I was wondering if there is a way of listing all the smb servers on a local network (like looking at a network neighborhood in windows) via the command line in fedora.
This command is a very little known secret of Samba. It returns IP adresses of all Samba servers in one's own broadcast domain:
This one returns a list of all NetBIOS names and their aliases of all Samba servers in the neighbourhood (it does a 'node status query'):
nmblookup -S __SAMBA__
This one returns a list of all IP adresses of SMB servers (that is, Linux+Unix/Samba or Windows) in the neighbourhood:
Finally, all NetBIOS names and their aliases of all SMB servers (Linux+Unix/Samba or Windows):
nmblookup -S '*'
The command given in the other answer
nmblookup -S WORKGROUP does NOT return all Samba or all SMB servers from the neighbourhood. Instead, it returns all servers' NetBIOS names who happen to be members of a workgroup named 'WORKGROUP'. The results are independent of the servers' OS (wether that is Windows, or wether that is Linux/Samba) -- and it is a well known fact that sometimes lots of Windows member server are part of a Samba-controlled domain or workgroup. [Yes, it happens that Samba's default workgroup name is 'WORKGROUP'... but so what??]. -- But the question was 'How do I get to know all SMB (Samba?!?) servers in my network neighbourhood?'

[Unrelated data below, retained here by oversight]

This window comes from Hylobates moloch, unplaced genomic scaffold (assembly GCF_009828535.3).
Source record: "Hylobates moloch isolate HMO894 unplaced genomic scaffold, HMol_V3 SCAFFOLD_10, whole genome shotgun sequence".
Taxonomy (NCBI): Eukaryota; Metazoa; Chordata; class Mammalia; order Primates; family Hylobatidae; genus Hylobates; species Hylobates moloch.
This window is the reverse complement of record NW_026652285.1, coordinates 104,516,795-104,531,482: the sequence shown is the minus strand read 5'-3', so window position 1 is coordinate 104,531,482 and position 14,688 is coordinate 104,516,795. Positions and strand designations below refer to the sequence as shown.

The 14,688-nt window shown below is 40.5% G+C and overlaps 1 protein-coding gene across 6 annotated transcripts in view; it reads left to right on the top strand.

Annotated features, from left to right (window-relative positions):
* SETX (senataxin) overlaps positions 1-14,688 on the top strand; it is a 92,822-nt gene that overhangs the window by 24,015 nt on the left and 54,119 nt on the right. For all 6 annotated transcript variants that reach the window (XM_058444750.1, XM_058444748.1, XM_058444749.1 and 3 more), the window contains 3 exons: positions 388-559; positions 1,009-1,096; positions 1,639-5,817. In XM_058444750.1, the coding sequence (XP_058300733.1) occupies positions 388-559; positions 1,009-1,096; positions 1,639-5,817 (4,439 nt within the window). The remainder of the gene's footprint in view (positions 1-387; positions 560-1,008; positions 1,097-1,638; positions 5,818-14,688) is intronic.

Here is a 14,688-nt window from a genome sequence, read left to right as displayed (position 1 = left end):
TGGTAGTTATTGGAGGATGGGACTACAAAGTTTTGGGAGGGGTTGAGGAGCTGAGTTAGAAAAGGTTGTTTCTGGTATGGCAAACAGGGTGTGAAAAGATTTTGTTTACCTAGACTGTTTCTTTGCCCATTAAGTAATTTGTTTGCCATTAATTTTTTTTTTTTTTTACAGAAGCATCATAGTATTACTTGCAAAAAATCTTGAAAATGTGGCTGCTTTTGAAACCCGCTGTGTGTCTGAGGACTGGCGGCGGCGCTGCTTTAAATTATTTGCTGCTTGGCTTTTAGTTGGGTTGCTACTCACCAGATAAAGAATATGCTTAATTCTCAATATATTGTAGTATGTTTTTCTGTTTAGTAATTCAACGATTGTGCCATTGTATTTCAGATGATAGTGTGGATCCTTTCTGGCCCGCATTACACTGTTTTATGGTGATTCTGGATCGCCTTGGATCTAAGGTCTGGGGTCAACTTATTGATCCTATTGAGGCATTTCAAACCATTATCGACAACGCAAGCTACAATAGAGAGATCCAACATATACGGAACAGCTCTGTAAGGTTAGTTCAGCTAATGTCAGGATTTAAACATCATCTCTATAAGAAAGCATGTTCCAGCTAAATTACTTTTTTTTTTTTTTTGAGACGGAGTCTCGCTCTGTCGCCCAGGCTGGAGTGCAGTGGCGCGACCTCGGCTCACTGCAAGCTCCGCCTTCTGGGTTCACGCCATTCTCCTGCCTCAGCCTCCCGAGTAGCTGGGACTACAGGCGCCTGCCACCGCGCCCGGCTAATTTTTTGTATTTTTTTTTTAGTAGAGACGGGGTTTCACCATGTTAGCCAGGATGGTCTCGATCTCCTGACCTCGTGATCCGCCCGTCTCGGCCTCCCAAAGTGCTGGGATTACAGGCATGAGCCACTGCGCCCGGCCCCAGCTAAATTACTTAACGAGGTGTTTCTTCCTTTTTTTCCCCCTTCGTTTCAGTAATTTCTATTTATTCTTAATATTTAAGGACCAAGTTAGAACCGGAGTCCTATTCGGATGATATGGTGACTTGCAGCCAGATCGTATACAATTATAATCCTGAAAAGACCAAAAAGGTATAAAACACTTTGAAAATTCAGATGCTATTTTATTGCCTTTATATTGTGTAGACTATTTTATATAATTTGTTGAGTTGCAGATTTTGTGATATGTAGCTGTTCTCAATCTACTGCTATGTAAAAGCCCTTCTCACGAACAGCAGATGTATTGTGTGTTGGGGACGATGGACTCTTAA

nmblookup -S WORKGROUP
On my network - as of this writing (things do change) - smbtree is my preferred solution. It asks for your password (meaning your Samba password), and then it gives a nicely detailed list that includes netbios name, available shares, and the share description.
nmblookup, on the other hand, does not list all the available shares on my network. I do not know why it does not, but it doesn't.
From the smbtree man page:
smbtree is a smb browser program in text mode. It is similar to the "Network Neighborhood" found on Windows computers. It prints a tree with all the known domains, the servers in those domains and the shares on the servers.
The nmblookup command does have more switches and options. The nmblookup man page: nmblookup man page
Noted for posterity - as these answers do stick around - and as I said, I find that smbtree would be a better answer to the OP on my network.